My comedian friend Duncan Trussel once said nine words onstage that changed me. He said that when you first meet him, you’re meeting his bodyguard. I wrote it down and later taped it to my bathroom mirror, where all truth resides at least briefly. His bodyguard is smart and charming, and keeps people out. Deep inside, his true self is very human, which is to say beautiful and kind of a mess –needy, insecure, judgmental, like most of us. It is full of love, warmth, and rage.

Even now we aren’t in charge of much, and it is exhausting to believe or pretend we are.

We rise up to help the best we can, and we summon humor to amend ghastly behavior and dismal ongoing reality.

Kindness anywhere gives me hope; it changes us.

Seeing is a form of pure being, unlike watching or looking at. Seems why we’re here.

I know the secret of life. If you want to have loving feelings, do loving things.

Some poet once wrote that we think we are drops in the ocean, but that we are really the ocean in drops, both minute and everything there is.

Dec 11

“Almost Everything” by Anne Lamott

Those who enjoy Lamott’s consistently self-deprecating humor, vulnerability, and occasional nuggets of positivity will enjoy her latest; others will be adrift. Publishers Weekly, regarding Almost Everything by Anne Lamott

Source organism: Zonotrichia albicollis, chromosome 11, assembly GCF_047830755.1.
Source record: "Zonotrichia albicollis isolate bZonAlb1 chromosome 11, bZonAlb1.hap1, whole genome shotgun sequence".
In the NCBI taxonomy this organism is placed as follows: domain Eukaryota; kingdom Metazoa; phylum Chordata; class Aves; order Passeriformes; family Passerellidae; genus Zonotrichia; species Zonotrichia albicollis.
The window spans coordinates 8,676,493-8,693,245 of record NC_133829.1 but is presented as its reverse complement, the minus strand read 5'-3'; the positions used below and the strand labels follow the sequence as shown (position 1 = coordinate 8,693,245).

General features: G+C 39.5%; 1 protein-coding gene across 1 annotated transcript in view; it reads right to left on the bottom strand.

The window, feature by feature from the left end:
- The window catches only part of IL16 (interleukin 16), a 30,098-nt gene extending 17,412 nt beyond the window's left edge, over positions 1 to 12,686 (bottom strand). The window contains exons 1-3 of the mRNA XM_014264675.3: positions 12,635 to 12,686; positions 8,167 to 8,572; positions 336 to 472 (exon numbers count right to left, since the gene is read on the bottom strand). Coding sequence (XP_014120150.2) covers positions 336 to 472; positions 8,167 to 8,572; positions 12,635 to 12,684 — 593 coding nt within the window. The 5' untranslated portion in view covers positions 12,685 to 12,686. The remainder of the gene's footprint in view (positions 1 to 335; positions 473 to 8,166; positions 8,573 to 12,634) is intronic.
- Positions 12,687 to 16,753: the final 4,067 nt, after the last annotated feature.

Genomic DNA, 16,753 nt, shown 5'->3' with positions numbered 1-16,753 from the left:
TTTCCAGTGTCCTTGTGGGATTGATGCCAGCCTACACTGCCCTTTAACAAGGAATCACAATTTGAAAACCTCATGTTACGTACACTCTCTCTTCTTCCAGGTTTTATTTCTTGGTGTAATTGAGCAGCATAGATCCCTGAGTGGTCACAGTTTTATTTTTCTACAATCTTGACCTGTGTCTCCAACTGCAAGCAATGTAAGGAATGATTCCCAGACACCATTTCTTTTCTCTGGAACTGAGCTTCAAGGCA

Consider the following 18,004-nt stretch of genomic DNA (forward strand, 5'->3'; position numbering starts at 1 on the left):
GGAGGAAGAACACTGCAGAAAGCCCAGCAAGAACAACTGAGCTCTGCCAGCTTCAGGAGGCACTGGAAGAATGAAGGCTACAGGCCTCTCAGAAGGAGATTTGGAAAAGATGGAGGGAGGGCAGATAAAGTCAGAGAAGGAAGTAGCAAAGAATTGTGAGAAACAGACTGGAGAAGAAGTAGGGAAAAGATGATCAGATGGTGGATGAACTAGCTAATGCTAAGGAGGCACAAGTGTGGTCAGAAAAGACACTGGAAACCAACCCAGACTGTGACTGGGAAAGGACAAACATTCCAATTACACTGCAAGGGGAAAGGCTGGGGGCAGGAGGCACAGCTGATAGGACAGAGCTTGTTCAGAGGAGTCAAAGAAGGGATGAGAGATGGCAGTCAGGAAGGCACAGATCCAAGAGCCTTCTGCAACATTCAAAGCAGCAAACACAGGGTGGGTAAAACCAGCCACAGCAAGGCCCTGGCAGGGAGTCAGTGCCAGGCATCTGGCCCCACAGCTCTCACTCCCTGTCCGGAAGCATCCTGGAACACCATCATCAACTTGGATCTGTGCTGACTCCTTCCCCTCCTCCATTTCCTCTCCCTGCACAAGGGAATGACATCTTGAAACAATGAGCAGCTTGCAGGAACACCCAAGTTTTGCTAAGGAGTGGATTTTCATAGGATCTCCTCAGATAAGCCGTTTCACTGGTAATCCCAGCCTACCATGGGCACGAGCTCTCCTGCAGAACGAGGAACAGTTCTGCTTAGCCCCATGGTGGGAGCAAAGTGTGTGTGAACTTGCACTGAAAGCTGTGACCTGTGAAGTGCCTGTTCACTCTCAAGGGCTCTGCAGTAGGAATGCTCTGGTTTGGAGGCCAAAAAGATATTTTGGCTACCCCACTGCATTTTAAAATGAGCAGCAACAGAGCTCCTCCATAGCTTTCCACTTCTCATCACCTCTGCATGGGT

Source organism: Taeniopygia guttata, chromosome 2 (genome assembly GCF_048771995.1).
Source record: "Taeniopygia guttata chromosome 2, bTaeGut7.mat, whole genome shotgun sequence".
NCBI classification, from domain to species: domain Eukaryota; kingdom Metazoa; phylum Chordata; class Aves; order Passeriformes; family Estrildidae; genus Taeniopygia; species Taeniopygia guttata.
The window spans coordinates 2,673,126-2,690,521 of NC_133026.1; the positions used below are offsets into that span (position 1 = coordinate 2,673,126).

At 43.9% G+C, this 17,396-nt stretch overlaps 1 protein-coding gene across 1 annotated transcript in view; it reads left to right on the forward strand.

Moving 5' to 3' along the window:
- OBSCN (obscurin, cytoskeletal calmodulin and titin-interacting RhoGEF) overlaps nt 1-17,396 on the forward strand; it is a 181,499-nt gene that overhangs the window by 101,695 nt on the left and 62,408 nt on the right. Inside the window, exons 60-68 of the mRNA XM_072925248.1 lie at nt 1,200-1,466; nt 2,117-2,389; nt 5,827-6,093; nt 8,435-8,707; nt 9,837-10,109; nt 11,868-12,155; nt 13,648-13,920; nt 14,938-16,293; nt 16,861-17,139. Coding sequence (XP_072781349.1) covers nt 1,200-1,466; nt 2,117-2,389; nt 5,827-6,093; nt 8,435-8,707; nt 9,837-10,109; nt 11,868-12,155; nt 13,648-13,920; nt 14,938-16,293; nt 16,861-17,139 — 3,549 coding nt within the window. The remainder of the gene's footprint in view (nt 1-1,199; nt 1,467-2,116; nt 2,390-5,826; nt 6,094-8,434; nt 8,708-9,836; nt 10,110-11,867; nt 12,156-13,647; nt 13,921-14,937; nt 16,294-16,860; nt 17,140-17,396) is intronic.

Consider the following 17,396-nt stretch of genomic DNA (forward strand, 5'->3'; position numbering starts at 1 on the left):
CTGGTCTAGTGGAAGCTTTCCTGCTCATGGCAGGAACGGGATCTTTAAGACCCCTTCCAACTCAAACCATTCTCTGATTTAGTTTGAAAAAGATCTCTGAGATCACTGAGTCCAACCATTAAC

Anne Lamott‘s newest book, Almost Everything: Notes on Hopewas written “as a gift to her grandson and niece,” notes Kirkus Reviews. This particular series of essays, states Kirkus, “is an obsessively inward-focusing hodgepodge of life stories, advice, and ramblings.”

Although not for everyone, Lamott is certainly loved by many. Here’s a sampling of quotes from Almost Everything:

Almost everything will work again if you unplug it for a few minutes, including you.

Could you say this about yourself right now, that you have immense and intrinsic value, at your current weight and income level, while waiting to hear if you got the job or didn’t, or sold your book or didn’t? This idea that I had all the value I’d ever needed was concealed from me my whole life. I want a refund.

There is almost nothing outside you that will help in any lasting way, unless you are waiting for a donor organ.

Peace of mind is an inside job, unrelated to fame, fortune, or whether your partner loves you. Horribly, what this means is that it is also an inside job for the few people you love most desperately in the world. We cannot arrange lasting safety or happiness for our most beloved people. They have to find their own ways, their own answers.